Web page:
With the 470 hp Porsche 911 RSR, which is based on the seventh generation of the iconic 911 sports car, the pair beat strong opposition in a thrilling finale. This was the first win for a works-driver lineup in a 911 at Long Beach since 2010. With this, Porsche has made up ground in the manufacturers’ classification of North America’s most important sports car racing series and has closed the gap to sit just four points behind the leader in second place. Set against the postcard-perfect backdrop of sun, sea and palms, over 100,000 spectators witnessed the shortest race of the season over just 100 minutes.

Thrilling racing from start to finish

And with Hollywood just around the corner, there was no shortage of drama and excitement. With five car manufacturers battling for the fiercely competitive GTLM class title, the pilots treated fans to some action-packed, thrilling racing from start to finish. In lap 13 one of the Porsche North America 911 RSR was running in the lead. Overall Le Mans winner Earl Bamber (New Zealand) held position one ahead of his team colleague Patrick Pilet. Pulling in to the pits after one hour, they handed the cars off to Nick Tandy and Frédéric Makowiecki (France) – and they were promptly handed a stop-and-go penalty for exceeding the speed limit in the pit lane.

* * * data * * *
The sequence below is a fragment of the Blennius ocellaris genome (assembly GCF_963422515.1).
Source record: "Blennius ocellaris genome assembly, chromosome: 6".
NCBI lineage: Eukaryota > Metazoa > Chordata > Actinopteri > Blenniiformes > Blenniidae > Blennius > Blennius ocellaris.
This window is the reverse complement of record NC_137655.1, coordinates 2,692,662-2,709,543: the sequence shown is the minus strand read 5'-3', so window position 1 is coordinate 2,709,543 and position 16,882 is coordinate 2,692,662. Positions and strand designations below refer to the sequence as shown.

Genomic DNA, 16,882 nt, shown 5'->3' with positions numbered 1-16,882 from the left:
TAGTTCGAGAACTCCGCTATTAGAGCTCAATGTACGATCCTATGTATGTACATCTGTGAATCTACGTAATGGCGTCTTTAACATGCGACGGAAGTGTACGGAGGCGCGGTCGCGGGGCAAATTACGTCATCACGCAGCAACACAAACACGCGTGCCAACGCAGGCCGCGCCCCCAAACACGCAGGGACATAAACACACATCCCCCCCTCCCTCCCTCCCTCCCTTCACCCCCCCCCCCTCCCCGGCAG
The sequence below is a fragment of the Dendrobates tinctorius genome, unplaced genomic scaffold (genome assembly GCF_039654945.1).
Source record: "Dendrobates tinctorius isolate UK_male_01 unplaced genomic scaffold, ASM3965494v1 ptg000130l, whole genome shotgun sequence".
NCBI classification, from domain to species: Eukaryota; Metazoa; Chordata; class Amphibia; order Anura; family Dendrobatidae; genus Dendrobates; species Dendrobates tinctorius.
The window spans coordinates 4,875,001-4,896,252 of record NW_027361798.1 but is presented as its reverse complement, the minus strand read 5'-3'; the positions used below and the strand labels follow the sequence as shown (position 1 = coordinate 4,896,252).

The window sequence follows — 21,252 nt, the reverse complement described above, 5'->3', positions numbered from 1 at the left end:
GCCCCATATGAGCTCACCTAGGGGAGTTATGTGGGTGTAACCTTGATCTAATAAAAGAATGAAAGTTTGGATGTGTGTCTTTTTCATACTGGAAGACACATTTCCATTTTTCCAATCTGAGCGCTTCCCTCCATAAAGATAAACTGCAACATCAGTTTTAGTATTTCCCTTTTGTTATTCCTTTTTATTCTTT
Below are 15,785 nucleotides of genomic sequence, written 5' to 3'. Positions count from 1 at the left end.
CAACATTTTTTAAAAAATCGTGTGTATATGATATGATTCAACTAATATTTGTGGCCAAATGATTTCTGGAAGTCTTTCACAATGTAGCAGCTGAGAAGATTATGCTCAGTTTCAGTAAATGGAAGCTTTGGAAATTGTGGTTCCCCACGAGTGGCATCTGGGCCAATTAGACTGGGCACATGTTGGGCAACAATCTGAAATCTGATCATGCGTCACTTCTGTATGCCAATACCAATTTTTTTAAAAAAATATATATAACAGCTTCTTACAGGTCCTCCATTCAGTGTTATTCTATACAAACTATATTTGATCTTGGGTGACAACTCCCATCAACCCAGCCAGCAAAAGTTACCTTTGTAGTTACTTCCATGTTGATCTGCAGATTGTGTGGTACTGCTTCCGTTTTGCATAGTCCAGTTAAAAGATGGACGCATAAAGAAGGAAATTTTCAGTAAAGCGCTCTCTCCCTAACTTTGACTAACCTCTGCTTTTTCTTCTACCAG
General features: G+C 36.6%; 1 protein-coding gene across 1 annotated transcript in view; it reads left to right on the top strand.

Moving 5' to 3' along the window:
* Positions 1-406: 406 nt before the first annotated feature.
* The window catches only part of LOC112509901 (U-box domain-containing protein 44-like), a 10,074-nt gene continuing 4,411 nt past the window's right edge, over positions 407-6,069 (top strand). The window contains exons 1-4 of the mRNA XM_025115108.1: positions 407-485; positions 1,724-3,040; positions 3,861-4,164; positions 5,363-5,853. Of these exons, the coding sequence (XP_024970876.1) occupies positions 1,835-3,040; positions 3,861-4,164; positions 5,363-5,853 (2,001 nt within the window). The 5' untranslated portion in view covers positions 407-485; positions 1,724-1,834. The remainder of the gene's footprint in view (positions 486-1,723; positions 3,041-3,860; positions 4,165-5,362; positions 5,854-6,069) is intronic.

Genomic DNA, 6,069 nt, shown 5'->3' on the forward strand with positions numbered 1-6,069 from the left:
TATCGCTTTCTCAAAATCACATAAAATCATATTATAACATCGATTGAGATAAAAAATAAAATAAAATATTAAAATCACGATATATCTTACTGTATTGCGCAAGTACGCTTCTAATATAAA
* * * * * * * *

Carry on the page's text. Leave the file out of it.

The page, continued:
Clocking consistently fast lap times and aided by a safety car phase, the pair caught up and they grabbed their chance in the final stages of the race on the wall- and fence-lined track. Frédéric Makowiecki, however, missed a braking point shortly before the flag, hit the Corvette in front of him and was forced back into the pits with his damaged 911 RSR. He and Earl Bamber were ultimately classified as seventh. But Nick Tandy had the last laugh: The Briton snatched the lead and walked away with his first win of the season.

Patrick Pilet, Nick Tandy, l-r, Long Beach, IMSA WeatherTech SportsCar Championship, 2016, Porsche AG
Patrick Pilet, Nick Tandy (l-r)

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